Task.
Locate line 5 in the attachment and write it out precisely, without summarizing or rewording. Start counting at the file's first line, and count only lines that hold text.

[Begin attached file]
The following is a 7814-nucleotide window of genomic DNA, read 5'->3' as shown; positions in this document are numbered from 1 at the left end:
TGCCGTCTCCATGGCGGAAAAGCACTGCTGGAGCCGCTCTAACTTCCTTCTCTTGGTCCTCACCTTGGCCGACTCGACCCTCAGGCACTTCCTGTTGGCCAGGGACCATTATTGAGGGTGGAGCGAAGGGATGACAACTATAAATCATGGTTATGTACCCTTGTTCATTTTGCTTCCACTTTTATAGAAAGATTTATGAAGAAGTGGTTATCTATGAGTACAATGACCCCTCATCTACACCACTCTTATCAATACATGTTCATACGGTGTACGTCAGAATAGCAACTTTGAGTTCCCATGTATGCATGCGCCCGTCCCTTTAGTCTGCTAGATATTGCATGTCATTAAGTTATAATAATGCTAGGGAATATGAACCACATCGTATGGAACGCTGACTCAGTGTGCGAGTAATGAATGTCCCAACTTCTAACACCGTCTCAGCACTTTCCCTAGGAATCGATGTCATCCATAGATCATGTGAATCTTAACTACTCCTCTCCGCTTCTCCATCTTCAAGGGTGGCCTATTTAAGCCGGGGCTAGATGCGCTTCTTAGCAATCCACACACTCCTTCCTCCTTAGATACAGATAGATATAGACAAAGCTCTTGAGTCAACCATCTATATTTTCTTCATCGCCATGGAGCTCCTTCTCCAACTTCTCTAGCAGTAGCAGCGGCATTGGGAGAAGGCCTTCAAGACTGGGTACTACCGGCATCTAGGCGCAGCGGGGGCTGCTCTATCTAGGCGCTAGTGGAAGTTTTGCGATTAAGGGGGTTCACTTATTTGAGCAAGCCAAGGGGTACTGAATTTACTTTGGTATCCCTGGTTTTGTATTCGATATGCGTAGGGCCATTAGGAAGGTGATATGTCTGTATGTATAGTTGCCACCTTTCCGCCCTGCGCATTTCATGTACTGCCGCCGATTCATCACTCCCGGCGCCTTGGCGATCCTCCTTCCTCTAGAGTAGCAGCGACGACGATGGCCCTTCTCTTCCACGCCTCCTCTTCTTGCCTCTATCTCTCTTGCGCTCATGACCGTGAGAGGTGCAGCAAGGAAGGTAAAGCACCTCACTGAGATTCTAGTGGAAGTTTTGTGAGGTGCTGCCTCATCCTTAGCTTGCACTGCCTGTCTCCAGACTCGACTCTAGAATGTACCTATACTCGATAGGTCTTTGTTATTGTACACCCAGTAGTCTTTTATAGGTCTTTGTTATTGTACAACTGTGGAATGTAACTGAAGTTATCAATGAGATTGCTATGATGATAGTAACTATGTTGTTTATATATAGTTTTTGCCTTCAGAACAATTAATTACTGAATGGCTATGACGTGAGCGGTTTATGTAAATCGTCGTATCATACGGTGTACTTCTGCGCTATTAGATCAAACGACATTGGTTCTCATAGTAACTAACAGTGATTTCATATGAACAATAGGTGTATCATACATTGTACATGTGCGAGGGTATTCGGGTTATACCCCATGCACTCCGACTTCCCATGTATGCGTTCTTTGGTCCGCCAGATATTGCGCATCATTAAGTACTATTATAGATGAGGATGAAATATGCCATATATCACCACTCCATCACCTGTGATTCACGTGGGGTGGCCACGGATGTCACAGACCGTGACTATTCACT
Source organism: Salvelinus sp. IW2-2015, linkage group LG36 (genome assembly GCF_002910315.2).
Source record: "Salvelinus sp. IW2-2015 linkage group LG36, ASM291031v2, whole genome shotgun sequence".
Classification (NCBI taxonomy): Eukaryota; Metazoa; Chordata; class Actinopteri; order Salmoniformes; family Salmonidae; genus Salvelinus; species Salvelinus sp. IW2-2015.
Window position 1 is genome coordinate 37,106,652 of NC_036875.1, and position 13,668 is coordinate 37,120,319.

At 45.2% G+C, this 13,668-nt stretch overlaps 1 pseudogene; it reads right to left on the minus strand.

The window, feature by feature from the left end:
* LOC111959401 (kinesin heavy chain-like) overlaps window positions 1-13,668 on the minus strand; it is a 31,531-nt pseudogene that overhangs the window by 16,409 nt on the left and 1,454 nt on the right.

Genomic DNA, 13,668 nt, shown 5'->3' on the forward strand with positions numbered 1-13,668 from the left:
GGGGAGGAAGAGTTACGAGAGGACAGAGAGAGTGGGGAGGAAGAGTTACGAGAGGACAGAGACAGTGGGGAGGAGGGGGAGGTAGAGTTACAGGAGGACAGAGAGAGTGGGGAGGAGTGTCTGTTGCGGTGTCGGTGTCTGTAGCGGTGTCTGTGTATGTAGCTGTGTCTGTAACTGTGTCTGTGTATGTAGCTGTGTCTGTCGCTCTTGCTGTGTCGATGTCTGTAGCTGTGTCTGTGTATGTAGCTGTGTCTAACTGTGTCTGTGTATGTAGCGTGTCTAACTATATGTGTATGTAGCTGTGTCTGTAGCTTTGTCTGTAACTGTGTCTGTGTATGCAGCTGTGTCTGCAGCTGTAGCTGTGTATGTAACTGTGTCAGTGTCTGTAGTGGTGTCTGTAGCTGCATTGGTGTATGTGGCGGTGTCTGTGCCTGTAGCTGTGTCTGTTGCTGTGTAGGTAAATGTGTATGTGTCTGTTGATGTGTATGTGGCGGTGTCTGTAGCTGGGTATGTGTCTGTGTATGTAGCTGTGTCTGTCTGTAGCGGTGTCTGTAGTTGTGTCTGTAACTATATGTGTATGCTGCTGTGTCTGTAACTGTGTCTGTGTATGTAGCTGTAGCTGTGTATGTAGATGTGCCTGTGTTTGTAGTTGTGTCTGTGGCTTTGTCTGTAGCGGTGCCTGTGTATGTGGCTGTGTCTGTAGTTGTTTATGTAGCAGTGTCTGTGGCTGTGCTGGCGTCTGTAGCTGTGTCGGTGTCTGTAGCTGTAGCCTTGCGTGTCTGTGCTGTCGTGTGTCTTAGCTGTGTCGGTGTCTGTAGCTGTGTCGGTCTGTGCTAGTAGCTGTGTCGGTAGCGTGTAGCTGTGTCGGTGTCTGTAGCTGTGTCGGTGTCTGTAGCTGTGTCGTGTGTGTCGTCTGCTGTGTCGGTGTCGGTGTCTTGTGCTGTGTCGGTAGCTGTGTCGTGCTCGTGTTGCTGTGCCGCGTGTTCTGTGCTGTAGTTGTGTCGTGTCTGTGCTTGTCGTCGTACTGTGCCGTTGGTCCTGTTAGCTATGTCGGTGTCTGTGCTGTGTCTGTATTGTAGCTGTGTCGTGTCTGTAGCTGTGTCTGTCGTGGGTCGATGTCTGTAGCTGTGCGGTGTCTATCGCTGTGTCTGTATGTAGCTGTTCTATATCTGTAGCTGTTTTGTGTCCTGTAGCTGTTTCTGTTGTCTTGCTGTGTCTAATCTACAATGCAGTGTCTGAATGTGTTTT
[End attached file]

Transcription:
Classification (NCBI taxonomy): Eukaryota; Metazoa; Chordata; class Actinopteri; order Salmoniformes; family Salmonidae; genus Salvelinus; species Salvelinus sp. IW2-2015.